Interactive Math Applets
Interactive Math Applets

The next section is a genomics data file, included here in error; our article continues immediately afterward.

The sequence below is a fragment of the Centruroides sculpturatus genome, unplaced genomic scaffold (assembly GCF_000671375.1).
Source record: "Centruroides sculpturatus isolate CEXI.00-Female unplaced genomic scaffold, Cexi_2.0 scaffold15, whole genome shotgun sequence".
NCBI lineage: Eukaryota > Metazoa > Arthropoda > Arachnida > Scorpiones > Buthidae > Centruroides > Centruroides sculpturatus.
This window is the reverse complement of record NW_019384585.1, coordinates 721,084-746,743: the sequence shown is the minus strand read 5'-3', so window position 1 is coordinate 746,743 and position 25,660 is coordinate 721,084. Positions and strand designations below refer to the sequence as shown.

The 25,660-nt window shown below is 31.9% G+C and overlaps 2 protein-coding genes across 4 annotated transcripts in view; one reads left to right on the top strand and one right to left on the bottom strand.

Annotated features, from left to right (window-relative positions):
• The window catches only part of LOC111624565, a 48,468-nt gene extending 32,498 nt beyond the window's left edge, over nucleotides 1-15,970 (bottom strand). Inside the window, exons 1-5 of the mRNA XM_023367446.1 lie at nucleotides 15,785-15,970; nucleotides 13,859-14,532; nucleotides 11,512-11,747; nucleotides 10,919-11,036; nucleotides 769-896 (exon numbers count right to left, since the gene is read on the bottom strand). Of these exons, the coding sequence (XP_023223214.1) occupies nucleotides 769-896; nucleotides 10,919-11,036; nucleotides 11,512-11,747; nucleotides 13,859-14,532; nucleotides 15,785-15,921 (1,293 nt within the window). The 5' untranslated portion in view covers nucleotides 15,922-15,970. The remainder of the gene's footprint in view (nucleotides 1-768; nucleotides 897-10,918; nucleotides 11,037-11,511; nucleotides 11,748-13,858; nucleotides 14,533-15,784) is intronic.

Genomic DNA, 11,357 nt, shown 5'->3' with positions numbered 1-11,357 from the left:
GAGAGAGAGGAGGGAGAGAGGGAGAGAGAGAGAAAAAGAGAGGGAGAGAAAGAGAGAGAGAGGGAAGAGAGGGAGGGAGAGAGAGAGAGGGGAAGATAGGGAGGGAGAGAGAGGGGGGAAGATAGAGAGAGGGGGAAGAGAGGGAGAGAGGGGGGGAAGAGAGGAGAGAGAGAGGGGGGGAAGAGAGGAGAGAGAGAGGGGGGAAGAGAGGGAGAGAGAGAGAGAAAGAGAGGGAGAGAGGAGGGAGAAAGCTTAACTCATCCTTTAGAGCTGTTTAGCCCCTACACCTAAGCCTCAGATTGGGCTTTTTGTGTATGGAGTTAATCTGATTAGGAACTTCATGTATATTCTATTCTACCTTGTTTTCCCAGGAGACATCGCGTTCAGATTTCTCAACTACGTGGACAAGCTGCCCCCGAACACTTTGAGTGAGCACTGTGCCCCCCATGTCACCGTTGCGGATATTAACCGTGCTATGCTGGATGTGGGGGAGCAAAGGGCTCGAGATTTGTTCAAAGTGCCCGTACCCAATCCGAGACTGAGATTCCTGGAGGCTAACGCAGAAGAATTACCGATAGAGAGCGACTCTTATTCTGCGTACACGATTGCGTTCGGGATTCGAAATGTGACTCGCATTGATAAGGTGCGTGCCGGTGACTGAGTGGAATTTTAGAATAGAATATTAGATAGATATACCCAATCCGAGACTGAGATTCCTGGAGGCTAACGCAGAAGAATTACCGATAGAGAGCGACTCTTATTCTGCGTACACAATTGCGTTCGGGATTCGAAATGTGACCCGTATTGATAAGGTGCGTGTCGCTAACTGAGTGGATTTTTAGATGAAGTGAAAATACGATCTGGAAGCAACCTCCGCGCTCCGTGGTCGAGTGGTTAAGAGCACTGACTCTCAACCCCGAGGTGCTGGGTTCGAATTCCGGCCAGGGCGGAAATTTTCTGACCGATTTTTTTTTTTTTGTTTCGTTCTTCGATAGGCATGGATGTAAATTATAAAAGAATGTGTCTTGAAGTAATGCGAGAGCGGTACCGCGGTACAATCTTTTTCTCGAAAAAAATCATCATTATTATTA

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 (9.0K) I. The Tower Puzzle is based on the "Tower of Brahma" legend that predicted the world would vanish after 64 disks are transferred from tower to tower according to certain rules. You are challenged to transfer 15 disks, but you may wish to generalize your solution to 64 disks to solve the time required to transfer the discs in the ancient legend. (12.0K) II. Imagine a coordinate system that has a hidden polygon and all you are given are the slopes of its sides. How many points will it take you to determine the location of the polygon? This is a challenge you may enjoy. (11.0K) III. Some of the most exciting breakthroughs in learning about ancient cultures have involved deciphering numbers. Here's a chance to play archeologist as you experiment with the symbols of ancient numeration systems to decipher their meaning. (10.0K) IV. Star Polygons are a fun way to connect art and math. Not only do they provide decorative and artistic patterns, but also they illustrate the concepts of factor, multiple, greatest common divisor, and least common multiple. (11.0K) V. See how many cards you can win in this game which involves both chance and strategy. Your understanding of fractions and knowledge of the deck of cards will help improve your strategy. (13.0K) VI. Play against a friend or against the computer, but to win at this game you must be able to create the larger decimal from given random digits. (8.0K) VII. As a tile moves randomly across a grid, you are challenged to predict the square at the opposite edge of a grid upon which the tile will most likely land. It is interesting that such random movements when applied to many tiles produce dependable patterns. (10.0K) VIII. You may remember the TV game show where the contestant chooses 1 of 3 doors to try for a prize. The host then opens one of the remaining doors with junk behind it and asks if the contestant wishes to stick with the original choice or switch. Try to discover the winning strategy. (11.0K) IX. Slicing through a cube made of clay or other material to determine the shapes of possible cross sections of a cube is time consuming and inconvenient. Now you can experiment on a cube that can be sliced and rotated on the screen to observe cross sections of a cube. (10.0K) X. The ancient Greeks discovered many interesting relationships between volumes of 3-dimensional figures. This interactive allows you to experiment by pumping water from one figure to another to discover relationships. If you try predicting before experimenting, you may be surprised. (8.0K) XI. If you have ever formed an Escher-type tessellation by tracing figures on paper or at a window, you will be amazed at the power of this interactive applet. You will be pleasantly surprised at how quickly figures and tessellations can be created.